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by Zvi Akiva Fleisher

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Ch. 25, v. 2: "Da'beir el bnei Yisroel v'yikchu li trumoh" - Speak to the bnei Yisroel and they shall take for me an elevated donation - Medrash Hagodol derives from these words that only the BNEI Yisroel and not the BNOS Yisroel are asked to give a half-shekel. One might then mistakenly believe that if a woman voluntarily offered an item or money for "bedek habayis," upkeep or the like, that it would not be accepted. The verse therefore goes on to say "tikchu es trumosi," you shall take My elevated donation, without mentioning "from the bnei Yisroel," to teach us that a voluntary donation is accepted from a woman as well.

The words "bnei Yisroel" likewise exclude a non-ben Yisroel's being responsible to give a half-shekel. Once we have included accepting women's voluntary donation we might likewise think that it would also be accepted from a non-ben Yisroel. However, "asher tikchi mei'itom" excludes even a voluntary donation for upkeep from a non-ben Yisroel. Similarly, we do not accept a donation even for building or upkeep of the outer walls and outer gates, as we find in Ezra 4, "Lo lochem v'lonu livnos bayis lEilokeinu." Another verse that supports this is in Nechemioh 2:20, "V'lochem ein cheilek utz'dokoh bIrusholayim."

I do not understand why we need an exclusion of non-bnei Yisroel from the half-shekel offering. The Torah always addresses only the bnei Yisroel when commanding to do this or that, except when there is a clear indication to the contrary. If so, what need is there to say "bnei Yisroel" and not a non-ben Yisroel?

Ch. 25, v. 4: "V'argomon" - And wool dyed argomon colour - Some popular English translations call this purple. This is inaccurate. The mistake probably comes from the Yiddish translation, "perpel vol." This is not purple. It is a reddish colour called "segol" in modern Hebrew.

Ch. 25, v. 4: "V'solaas shoni" - And crimson - We find these words switched around, "ushni solo'as" (Vayikra 14), and also "im yaadimu chatola" (Yeshayohu 1) without "shoni," and all these terms mean the same thing (see Ibn Ezra).

Ch. 25, v. 4: "V'izim" - And goats - This is the literal translation, but the intention is goats' hair. The B'eir Mayim Chaim explains that goats are mentioned rather than goats' hair because the goats' hair was spun while still connected to the goats, as mentioned by Rashi on 35:26 (gemara Shabbos 99).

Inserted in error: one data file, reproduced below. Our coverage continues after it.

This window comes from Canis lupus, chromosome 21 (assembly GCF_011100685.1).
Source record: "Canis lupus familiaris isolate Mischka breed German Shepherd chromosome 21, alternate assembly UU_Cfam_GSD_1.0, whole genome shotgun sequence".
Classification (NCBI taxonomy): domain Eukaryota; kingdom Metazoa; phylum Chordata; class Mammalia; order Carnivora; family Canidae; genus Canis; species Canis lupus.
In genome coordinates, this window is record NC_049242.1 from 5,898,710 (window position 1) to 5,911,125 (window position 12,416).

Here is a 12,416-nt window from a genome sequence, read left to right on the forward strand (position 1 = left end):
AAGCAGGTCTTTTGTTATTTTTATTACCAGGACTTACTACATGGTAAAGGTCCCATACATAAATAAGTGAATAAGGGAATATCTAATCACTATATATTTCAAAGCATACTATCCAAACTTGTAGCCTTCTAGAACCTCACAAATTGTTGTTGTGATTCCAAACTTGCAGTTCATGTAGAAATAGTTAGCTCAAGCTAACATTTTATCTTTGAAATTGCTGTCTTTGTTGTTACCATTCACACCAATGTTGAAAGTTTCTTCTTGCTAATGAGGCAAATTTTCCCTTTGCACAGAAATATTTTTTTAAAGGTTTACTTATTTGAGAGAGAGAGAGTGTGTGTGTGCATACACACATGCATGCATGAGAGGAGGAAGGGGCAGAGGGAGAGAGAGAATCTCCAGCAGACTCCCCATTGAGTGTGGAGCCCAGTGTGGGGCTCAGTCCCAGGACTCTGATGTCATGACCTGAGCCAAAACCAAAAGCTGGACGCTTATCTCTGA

Ch. 25, v. 5: "Vaatzei shitim" - And acacia wood - Rashi cites Rabbi Tanchuma, who questions how the bnei Yisroel acquired so many beams of this wood in the desert (See Baalei Tosfos, who say that it grows in the desert.) He answers that Yaakov foresaw the need for this wood for the future building of the Mishkon. He took this type of tree along with him to Egypt, and upon leaving, the bnei Yisroel took along "atzei shitim."

The size needed for the building of the Mishkon was quite large, especially if we calculate an "amoh" as approximately 24 inches, as per the Chazon Ish. You cannot hide this up your sleeve. If so, how could the bnei Yisroel logically explain their need for such an item for a three-day hiatus into the desert? The B'eir Yitzchok answers that the bringing of these items actually strengthened their claim. If they were planning to leave and to never return, they would obviously be going to an inhabitable land. There would be no need to shlep such bulky, heavy (some say that they were as light as cork) items (50 lb. weight limit per bag). But if they were planning to return, then they might be bringing along wood to make temporary shanties.

Ch. 25, v. 12,13: "Arba tabos zohov, Va'dei atzei shitim" - Four rings of gold, Poles of acacia wood - A collection of opinions about the rings and poles:

1) There were four rings and two poles. The rings were attached near the top of the Holy Ark. (Rashi)

2) There were four rings and two poles, but the rings were attached close to the bottom. (Ramban)